By Rebecca Beyer
When Peter H. Hambling ’82 co-founded Digital Control Inc. (DCI), a company focused on horizontal directional drilling technology, he was committed to the venture—in fact, he went two years without a salary. But he was also determined to maintain work-life balance for himself and his team.
Hambling, who had previously worked in management consulting at Strategic Planning Associates, says he saw too many colleagues ruin family relationships by working nights and weekends. At the time he was launching DCI—around 1990—he and his wife were newly married, were starting to raise the first of their three sons, and had just acquired a “brand-new yellow Lab puppy.”
From the start, Hambling recalls, he and his co-founder, John Mercer, who developed DCI’s initial technology, agreed on a basic organizing principle.
“We both said, in a nutshell, ‘If this idea can’t make it on a 50-hour-per-week input, then it’s not good enough,’” Hambling says.
Nearly three decades later, it’s clear: The idea—a technology developed by Mercer that measured the pitch of a drill head—was good enough, and then some.
“That one patent was absolutely golden,” Hambling says.
And DCI, a privately held company still jointly owned by Hambling and Mercer and based in Kent, Washington, continues to produce other innovative horizontal directional drilling technologies. One, a device called the Falcon, reduces electronic noise on job sites by allowing engineers to pick the optimum frequency for drilling.
Hambling attributes DCI’s track record to its employees. “At the end of the day, the success of a business is entirely about the people you have,” he says. “Unless you’ve got an oil well, people are the most important part of an engine.”
It’s an apt analogy; engines abound in Hambling’s life. He’s got a model-train set that operates on 4,000 feet of track in his basement; collects classic cars, including a 1967 Ford Mustang; and owns a World War II-era bomber.
Airplanes were Hambling’s first love. He spent plenty of time in cockpits with his father, a former pilot in the Royal Air Force who later worked for British Airways in Seattle, and got his own pilot’s license at 16. After studying aerospace engineering at the University of Washington, Hambling earned a master’s degree at the von Karman Institute for Fluid Dynamics in Belgium in 1979 and was on his way to a PhD program when he learned about the Yale School of Management. The Yale program, then in its infancy (the first class entered in the fall of 1976), appealed to him because of its emphasis on interpersonal relationships. In a previous role at a fluid-dynamics engineering company, Hambling had identified a need for exactly that skill set.
“I watched a ton of really bright, technical people and a ton of really bright, business people, and they just did not understand each other,” he says. “I thought, with a technical background and business training, I could bridge that gap in a way that would be very useful.”
Hambling, who serves on Yale SOM’s West Coast Advisory Board and established a general merit scholarship at the school, describes his time at his alma mater as a “dramatic departure” from his planned career path.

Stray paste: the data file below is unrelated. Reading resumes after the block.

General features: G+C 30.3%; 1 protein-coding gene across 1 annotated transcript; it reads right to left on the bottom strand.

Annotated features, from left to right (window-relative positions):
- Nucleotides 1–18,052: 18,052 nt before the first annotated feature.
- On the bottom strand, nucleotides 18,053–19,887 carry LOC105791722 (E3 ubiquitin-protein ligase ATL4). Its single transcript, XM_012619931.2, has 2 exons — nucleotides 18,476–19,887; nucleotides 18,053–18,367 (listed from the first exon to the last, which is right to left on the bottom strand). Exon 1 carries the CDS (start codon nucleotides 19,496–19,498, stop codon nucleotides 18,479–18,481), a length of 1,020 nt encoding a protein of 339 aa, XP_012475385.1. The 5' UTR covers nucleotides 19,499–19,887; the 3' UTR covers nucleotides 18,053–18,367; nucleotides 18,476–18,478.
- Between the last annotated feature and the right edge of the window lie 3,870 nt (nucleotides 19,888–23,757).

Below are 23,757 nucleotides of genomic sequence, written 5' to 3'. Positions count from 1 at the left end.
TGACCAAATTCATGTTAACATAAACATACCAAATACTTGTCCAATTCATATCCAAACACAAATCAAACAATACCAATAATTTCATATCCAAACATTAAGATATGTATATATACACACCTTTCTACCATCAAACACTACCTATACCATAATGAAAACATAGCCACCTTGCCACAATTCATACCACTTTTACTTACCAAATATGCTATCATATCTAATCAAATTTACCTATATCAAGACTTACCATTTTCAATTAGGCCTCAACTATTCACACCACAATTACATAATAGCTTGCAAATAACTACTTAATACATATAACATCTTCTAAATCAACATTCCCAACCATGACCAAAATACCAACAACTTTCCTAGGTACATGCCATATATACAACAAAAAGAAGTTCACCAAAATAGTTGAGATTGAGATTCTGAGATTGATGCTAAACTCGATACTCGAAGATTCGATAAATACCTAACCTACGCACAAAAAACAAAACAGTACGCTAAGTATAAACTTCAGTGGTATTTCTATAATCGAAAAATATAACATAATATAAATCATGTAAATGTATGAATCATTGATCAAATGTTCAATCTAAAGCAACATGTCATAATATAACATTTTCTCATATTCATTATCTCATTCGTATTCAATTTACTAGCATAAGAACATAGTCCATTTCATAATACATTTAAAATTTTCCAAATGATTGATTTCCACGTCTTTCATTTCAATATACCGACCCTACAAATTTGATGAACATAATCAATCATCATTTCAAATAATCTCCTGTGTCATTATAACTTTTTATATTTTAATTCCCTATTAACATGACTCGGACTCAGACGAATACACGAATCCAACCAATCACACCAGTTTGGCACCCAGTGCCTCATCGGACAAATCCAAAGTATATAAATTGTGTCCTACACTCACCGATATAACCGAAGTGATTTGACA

“Everything about it was new, and I loved it,” he says.
He says his experience at Yale “confirmed what I’d been seeing and feeling, which is that business is not just about money; it’s not just about analysis; it’s very much about what’s behind it, and that’s the people and how you harness their productive and creative power.”
After working in consulting and then at 3M and Orbital Sciences Corporation, where he focused on space-related research and development, Hambling reconnected with Mercer, whom he’d worked for at the fluid dynamics company. Together, they launched DCI based on a footnote in Mercer’s business plan for a company that would have produced drilling rigs.
“John is sort of the inventor, techy guy,” Hambling explains. “I understood what he was doing and made a business out of his inventions. My attitude at the time was, ‘If this thing fails, I’m going to be broke, but I won’t be dead, and I’ll find something else to do.’”
Today, Hambling says he is most proud of the “spirit and ambience” he and Mercer have created at DCI. To encourage communication and collaboration, the firm has no offices or cubicles in its headquarters, which feature large live plants as natural interior barriers and access to trails for employees and their dogs, who are welcome in the workplace. Ping pong features prominently on the company’s website (Hambling’s LinkedIn profile page includes a quote from Animal House: “No, no, no, don’t think of it as work. The whole point is just to enjoy yourself.”).
Although DCI operates primarily in the construction industry, Hambling describes it as technology company. That more flexible label allows for maximum possibility and potential, which seems fitting for Hambling, who has capitalized on the twists and turns in his own career. According to Hambling, the sky is quite literally the limit—in fact, decades after creating DCI, he and Mercer co-founded HeliTrak, a company focused on autopilot technology for helicopters.
“I’m just passionate about all sorts of things. We’re not in space,” he says of DCI, “but I wish we were. I keep looking at what we could do there.”